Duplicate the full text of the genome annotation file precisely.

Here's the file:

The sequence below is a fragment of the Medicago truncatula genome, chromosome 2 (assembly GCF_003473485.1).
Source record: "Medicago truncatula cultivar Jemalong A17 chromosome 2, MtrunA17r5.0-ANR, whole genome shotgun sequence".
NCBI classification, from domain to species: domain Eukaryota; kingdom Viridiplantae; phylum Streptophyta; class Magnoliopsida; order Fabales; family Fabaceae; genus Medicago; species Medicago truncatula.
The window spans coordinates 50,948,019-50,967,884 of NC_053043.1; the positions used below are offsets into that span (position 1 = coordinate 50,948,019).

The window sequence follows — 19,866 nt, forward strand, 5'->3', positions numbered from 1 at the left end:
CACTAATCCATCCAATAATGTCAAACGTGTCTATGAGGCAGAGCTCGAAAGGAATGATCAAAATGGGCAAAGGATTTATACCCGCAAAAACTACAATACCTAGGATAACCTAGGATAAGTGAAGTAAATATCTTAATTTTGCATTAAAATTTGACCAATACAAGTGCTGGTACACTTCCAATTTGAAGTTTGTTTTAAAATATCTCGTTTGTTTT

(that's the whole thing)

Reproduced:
The sequence below is a fragment of the Medicago truncatula genome, chromosome 2 (assembly GCF_003473485.1).
Source record: "Medicago truncatula cultivar Jemalong A17 chromosome 2, MtrunA17r5.0-ANR, whole genome shotgun sequence".
NCBI classification, from domain to species: domain Eukaryota; kingdom Viridiplantae; phylum Streptophyta; class Magnoliopsida; order Fabales; family Fabaceae; genus Medicago; species Medicago truncatula.
The window spans coordinates 50,948,019-50,967,884 of NC_053043.1; the positions used below are offsets into that span (position 1 = coordinate 50,948,019).

The window sequence follows — 19,866 nt, forward strand, 5'->3', positions numbered from 1 at the left end:
CACTAATCCATCCAATAATGTCAAACGTGTCTATGAGGCAGAGCTCGAAAGGAATGATCAAAATGGGCAAAGGATTTATACCCGCAAAAACTACAATACCTAGGATAACCTAGGATAAGTGAAGTAAATATCTTAATTTTGCATTAAAATTTGACCAATACAAGTGCTGGTACACTTCCAATTTGAAGTTTGTTTTAAAATATCTCGTTTGTTTT